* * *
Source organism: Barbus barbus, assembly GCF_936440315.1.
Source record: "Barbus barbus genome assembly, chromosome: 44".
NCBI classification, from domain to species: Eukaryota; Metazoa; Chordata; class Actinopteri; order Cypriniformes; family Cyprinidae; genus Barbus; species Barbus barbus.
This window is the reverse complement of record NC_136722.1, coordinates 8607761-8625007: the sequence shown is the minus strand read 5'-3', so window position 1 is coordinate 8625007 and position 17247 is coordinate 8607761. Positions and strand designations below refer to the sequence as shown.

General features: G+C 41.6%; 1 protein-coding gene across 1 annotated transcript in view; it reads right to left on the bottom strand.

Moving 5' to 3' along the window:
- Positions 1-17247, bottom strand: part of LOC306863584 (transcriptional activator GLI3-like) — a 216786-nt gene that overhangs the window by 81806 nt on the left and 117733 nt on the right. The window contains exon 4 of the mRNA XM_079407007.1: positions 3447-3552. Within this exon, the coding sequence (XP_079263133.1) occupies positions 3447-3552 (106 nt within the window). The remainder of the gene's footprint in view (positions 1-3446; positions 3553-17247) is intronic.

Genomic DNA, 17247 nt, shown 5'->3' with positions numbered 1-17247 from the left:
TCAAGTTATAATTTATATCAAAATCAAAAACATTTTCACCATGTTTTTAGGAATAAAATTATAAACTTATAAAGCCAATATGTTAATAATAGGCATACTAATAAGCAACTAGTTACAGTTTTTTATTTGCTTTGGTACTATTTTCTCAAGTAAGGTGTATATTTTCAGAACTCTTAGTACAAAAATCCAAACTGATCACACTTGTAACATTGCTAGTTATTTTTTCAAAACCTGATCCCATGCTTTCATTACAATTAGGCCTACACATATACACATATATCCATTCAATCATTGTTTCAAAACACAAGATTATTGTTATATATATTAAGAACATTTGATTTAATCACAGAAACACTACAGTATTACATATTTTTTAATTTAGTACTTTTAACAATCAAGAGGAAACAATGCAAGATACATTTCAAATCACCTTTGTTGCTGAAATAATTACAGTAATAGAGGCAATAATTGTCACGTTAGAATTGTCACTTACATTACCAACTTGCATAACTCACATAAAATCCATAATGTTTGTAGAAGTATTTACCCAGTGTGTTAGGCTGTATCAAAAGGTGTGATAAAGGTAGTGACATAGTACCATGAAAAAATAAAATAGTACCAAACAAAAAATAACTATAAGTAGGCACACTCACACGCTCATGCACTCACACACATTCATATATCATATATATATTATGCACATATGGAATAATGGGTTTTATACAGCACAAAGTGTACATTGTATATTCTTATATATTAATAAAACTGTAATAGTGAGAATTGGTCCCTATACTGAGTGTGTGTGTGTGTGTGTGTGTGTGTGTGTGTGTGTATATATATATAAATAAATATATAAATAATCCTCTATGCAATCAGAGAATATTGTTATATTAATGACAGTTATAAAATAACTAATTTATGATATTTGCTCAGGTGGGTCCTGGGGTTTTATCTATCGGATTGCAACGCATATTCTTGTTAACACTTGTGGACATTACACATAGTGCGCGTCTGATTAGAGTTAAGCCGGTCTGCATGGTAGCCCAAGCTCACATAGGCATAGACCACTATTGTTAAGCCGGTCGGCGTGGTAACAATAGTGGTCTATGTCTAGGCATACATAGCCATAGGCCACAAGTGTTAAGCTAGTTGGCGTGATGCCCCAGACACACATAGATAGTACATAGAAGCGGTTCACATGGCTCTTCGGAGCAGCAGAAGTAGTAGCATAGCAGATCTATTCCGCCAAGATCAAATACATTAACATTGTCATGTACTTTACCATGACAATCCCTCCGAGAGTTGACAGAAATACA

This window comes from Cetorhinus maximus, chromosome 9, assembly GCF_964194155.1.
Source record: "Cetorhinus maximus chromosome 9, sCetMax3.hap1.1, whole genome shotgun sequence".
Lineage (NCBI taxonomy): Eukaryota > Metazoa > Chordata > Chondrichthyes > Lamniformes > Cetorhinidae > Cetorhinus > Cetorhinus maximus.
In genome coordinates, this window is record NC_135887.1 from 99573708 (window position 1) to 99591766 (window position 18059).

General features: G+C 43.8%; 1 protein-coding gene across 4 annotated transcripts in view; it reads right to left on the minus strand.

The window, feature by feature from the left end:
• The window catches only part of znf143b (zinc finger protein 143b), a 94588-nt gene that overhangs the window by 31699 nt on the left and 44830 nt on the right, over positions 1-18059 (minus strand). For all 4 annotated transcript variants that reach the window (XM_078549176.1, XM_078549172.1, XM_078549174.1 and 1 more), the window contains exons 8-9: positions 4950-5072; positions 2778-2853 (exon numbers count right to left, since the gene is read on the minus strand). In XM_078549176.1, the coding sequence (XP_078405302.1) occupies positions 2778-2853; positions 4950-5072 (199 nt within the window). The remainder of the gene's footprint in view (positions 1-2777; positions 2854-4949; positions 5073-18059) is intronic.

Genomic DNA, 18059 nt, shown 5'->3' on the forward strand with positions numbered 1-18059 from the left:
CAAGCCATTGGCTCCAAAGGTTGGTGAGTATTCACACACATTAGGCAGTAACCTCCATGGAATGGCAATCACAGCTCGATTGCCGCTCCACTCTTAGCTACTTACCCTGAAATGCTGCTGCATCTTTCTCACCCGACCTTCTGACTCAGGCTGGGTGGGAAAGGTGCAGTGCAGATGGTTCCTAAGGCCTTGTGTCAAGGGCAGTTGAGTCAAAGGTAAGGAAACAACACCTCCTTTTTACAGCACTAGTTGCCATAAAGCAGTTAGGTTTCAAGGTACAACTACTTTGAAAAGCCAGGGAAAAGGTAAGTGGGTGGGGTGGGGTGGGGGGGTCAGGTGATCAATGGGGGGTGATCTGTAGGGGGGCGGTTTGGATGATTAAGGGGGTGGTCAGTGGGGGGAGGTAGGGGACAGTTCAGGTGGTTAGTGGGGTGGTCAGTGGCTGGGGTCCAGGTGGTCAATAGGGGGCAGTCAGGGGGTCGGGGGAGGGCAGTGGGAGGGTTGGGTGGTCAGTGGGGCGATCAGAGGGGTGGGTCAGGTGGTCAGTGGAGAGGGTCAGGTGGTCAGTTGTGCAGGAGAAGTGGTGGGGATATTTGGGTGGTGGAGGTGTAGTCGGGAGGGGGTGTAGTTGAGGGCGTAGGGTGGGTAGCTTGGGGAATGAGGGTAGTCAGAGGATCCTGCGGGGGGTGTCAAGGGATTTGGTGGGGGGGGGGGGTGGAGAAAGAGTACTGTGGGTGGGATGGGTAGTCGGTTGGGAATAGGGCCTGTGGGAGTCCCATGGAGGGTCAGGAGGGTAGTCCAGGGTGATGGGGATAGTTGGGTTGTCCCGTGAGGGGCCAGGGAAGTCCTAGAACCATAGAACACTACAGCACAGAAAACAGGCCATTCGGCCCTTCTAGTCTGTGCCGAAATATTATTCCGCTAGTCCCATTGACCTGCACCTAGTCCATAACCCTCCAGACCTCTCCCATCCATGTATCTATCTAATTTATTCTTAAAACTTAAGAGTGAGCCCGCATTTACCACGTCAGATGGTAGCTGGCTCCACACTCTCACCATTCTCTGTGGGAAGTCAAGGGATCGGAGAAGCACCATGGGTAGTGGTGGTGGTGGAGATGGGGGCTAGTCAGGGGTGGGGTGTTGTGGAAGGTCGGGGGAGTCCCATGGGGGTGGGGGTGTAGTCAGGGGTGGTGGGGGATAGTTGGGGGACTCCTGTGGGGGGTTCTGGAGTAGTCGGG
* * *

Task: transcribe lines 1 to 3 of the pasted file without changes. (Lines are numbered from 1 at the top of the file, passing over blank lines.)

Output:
Source organism: Barbus barbus, assembly GCF_936440315.1.
Source record: "Barbus barbus genome assembly, chromosome: 44".
NCBI classification, from domain to species: Eukaryota; Metazoa; Chordata; class Actinopteri; order Cypriniformes; family Cyprinidae; genus Barbus; species Barbus barbus.